A hat-trick or hat trick in sports is the achievement of a positive feat three times in a game, or another achievement based on the number three in some sports. In association and rugby football, the scoring of two goals or tries by one individual in a match is referred to as a brace. The term first appeared in 1858 in cricket, to describe H. H. Stephensons taking three wickets with three consecutive deliveries, fans held a collection for Stephenson, and presented him with a hat bought with the proceeds. The term was used in print for the first time in 1865, the term was eventually adopted by many other sports including hockey, association football, water polo and team handball. A hat-trick occurs in association football when a player scores three goals in a game, whereas scoring two goals constitutes a brace. In common with other official record-keeping rules, goals in a penalty shootout are excluded from the tally, the extra time in a knockout cup match may also be calculated towards a players potential hat-trick. The fastest recorded time to score a hat-trick is 70 seconds, the previous Guinness world record of 90 seconds was held by Tommy Ross playing for Ross County against Nairn County on 28 November 1964. The first hat-trick in a game was by Scottish player John McDougall. American player Bert Patenaude scored the first hat-trick in the FIFA World Cup, two hat-tricks have been scored in a final, by Geoff Hurst for England in the 1966 final during extra time against West Germany, and Carli Lloyd against Japan in the 2015 Womens World Cup final. Football has also extended the term to include the phrase perfect hat-trick, achieved when a player scores one right-footed goal, one left-footed goal and one headed goal within one match. In Germany, the term Hattrick refers to when a player scores three goals in a row in one half without the break or a goal scored by another player interfering the performance. In recent years, hat trick has been often used to describe when a player hits three home runs in a game. This new usage appears be the transposition of the term, by Canadian baseball fans, from ice hockey. For example, on 29 August 2015, Toronto Blue Jays fans celebrated Edwin Encarnacións third home run of the game by throwing hats onto the field, a hat-trick occurs in cricket when a bowler dismisses three batsmen with consecutive deliveries. Only wickets attributed to the count towards a hat-trick, run outs do not count. Hat-tricks are rare, and as such are treasured by bowlers, in Test cricket history there have been just 42 hat-tricks, the first achieved by Fred Spofforth for Australia against England in 1879. In 1912, Australian Jimmy Matthews achieved the feat twice in one game against South Africa, lasith Malinga achieved a hat-trick while playing for Sri Lanka against Australia on 22 August 2011 in the last match of the five-ODI series in Colombo. He is the bowler to take three hat-tricks in any form of international cricket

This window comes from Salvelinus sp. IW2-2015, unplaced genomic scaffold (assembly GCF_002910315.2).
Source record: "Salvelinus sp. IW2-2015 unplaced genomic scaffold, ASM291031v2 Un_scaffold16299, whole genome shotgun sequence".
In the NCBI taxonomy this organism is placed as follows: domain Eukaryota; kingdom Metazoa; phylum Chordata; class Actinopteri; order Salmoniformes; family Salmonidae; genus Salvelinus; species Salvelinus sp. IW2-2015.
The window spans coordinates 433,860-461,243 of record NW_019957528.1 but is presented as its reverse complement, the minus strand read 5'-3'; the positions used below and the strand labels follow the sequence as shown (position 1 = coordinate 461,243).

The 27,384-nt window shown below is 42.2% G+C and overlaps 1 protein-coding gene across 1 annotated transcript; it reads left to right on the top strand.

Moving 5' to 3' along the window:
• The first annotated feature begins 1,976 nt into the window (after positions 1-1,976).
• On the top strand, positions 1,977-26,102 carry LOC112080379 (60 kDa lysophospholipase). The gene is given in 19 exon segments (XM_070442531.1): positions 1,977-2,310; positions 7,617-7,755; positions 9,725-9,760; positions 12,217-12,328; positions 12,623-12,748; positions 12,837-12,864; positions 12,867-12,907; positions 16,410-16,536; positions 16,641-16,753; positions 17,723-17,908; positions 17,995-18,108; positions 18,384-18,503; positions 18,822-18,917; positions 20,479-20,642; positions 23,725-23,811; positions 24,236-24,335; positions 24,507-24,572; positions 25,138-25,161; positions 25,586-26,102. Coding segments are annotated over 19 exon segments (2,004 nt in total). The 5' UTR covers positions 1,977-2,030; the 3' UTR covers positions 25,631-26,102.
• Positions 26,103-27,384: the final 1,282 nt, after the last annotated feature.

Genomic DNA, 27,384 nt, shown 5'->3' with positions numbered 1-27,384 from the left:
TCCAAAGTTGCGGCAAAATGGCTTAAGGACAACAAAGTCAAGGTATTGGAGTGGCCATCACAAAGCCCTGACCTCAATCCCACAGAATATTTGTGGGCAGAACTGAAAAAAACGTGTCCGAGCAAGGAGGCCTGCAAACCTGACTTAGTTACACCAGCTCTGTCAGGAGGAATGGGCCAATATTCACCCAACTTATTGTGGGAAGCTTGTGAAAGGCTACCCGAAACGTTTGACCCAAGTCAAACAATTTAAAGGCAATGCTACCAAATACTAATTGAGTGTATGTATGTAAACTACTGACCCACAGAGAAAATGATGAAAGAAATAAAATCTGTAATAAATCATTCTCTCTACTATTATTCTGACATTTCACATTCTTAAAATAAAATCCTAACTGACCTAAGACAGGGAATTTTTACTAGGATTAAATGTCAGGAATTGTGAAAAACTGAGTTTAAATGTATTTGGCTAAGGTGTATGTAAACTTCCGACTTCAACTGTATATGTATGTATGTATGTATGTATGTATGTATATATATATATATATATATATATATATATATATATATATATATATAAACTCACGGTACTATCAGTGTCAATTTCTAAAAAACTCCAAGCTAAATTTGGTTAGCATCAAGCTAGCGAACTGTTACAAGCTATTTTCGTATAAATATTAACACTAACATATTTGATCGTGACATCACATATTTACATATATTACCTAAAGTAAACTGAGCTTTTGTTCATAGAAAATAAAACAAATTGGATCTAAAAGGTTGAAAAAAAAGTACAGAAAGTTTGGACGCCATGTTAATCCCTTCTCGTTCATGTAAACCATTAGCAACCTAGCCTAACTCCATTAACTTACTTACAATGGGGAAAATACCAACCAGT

The Manchester derby refers to football matches between Manchester City and Manchester United, first contested in 1881. Manchester City play at the City of Manchester Stadium, while Manchester United play at Old Trafford, the teams have played 173 matches in all competitions, United winning 72, City 50, and the remaining 51 having been drawn. The first meeting between the two occurred on 12 November 1881, when St. Marks – who would later become Manchester City – hosted Newton Heath – who would later become Manchester United, the game finished 3–0 in favour of Newton Heath and was described by the Ashton Reporter as a pleasant game. At this time, the clubs were just two of many fledgling sides in the Manchester area, and the fixture had no special significance. The pair became the dominant teams in the Manchester area, the winner of the Manchester Cup was either Newton Heath or Ardwick every year between 1888 and 1893, both teams joined the Football Alliance, a short-lived rival to the Football League. During this period both clubs made unsuccessful attempts to gain election to the League, admission to the Football League finally came in 1892. Newton Heath joined the First Division, and Ardwick the new Second Division, the first Football League meeting between the teams came in the 1894–95 season, Newton Heath beating Manchester City 5–2 at Hyde Road. At this time City were suffering the after-effects of a scandal in which the club were found guilty of making off-balance sheet payments to players. As a result, seventeen players were suspended and banned from representing the club again. When the suspensions ended in January 1907, four players joined United, in contrast to modern antipathy, the transfers were generally welcomed for helping a fellow Manchester club. The following season Turnbull became the first player to be sent off in a derby, before the Second World War, many football supporters in Manchester watched City one week and United the next. After the war, a rivalry developed and following both teams became uncommon. The first floodlit Manchester derby was played on 26 February 1889 at the Belle Vue Athletic Ground, wells electric lights were placed around the ground and a crowd of 10,000 watched Newton Heath defeat Ardwick 3–2. The match was played in aid of the Hyde Coal Mine disaster, the first competitive floodlit derby was the Charity Shield match played in October 1956, as Manchester United were defending league champions and Manchester City were FA Cup holders. Manchester derbies in the 1970s were frequently bad tempered, in the December 1970 derby, a tackle by Uniteds George Best broke the leg of Citys Glyn Pardoe, the severity of the injury almost resulted in the City defender losing his leg. The following season, an entertaining 3–3 draw saw Francis Lee accuse George Best of diving, the first derby of the 1973–74 season saw Mike Doyle and Lou Macari each receive a red card in a dour contest which finished 0–0 at Maine Road. Both players refused to leave the pitch, leading the referee to take both teams back to the room until the two players accepted their dismissals